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Derek Jarman – 1942 to 1994.

Posted by keith1942 on April 7, 2017

ARTIST, FILMMAKER, DESIGNER, WRITER, POET, GARDENER, ACTIVIST.

 

The Hebden Bridge Picture House recently screened Derek Jarman’s Caravaggio (1986) from a 35mm print in their ‘reel’ film series. The print was rather worn with quite a few scratches but the definition and contrast were fine and the colour palette was great. Running for 93 minutes the film was originally by the BBFC classified at 18 and is now reclassified at 15. It was funded by the BFI / Channel 4. The script by Derek Jarman was developed from an idea by Nicholas Ward Jackson who was also associate producer.

The cinematography was by Gabriel Beristain, using Fuji film processed by Technicolor. This was excellent photography; the colours were vibrant and evocative of the artists’ work, especially in the sequences as he created his paintings. The Production Design was Christopher Hobbs who recreated the Italian settings in a London studio. As with all of Jarman’s films the design combined period recreation with anachronistic contemporary styles. The editing by George Akers worked up a complex series of flashbacks across Caravaggio’s life.  Simon Fisher Turner’s music, as with the design and narrative, combined period style with the contemporary. .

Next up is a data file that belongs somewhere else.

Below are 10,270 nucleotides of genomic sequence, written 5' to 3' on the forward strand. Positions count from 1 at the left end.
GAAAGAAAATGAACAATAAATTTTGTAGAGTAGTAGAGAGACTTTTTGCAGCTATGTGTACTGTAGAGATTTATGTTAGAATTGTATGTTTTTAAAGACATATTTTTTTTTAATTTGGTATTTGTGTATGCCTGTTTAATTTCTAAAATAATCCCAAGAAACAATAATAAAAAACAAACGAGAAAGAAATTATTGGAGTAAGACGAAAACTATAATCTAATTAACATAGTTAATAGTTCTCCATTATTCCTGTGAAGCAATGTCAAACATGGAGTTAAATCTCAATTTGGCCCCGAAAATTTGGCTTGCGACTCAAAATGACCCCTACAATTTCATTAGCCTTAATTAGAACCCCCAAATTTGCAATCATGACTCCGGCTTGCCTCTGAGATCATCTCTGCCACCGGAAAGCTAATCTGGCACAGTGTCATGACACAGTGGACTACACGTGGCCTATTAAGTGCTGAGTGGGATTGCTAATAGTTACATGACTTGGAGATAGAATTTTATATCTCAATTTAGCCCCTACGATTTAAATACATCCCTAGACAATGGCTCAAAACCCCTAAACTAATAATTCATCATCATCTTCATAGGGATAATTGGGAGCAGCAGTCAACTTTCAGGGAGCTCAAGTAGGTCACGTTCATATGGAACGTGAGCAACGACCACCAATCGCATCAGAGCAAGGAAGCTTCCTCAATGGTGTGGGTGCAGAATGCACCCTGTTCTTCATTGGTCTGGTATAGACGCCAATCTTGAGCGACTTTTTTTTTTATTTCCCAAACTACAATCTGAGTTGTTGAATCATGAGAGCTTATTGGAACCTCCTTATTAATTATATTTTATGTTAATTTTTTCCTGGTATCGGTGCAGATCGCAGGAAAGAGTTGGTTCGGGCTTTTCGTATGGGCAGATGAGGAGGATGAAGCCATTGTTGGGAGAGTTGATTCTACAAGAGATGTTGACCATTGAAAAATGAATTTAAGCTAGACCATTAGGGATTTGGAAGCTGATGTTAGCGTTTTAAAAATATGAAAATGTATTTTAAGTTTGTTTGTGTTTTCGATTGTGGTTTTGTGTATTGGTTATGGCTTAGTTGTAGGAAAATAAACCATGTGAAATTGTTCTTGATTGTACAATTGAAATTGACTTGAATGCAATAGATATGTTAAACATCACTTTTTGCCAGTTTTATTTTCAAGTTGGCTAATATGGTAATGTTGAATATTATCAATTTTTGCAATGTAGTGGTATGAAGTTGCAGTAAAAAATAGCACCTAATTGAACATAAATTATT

Nigel Terry played the adult Caravaggio and Dexter Fletcher the young artist. Sean Bean, early in his career and looking beautifully muscular, played Ranuccio. Michael Gough was at his urbane and ironic best as Cardinal del Monte. Tilda Swinton played Lena; Nigel Davenport Gustiani; and , and Robbie Coltrane in an unusual role was Scipione Borghese. The budget of about £500,000 was extremely well spent and the film looked more expensive.. The film was awarded a Silver Bear at the Berlin International Film Festival.

The larger than usual budget [for Jarman] accounts for the number of well-known actors in the cast list. This was the first film on which Jarman worked with Tilda Swinton, who was to become a close friend and colleague. The film traces episodes in the life of the C16th painter, presented as the flashbacks of the dying artist. The film has a stronger plot than is usual in a Jarman film, but its overall effect is one of a series of tableaux. The film displays homoerotic imagery but also explores the social and economic side of the artist’s life. And the film explores the labyrinthine recesses of church and church patronage in the period.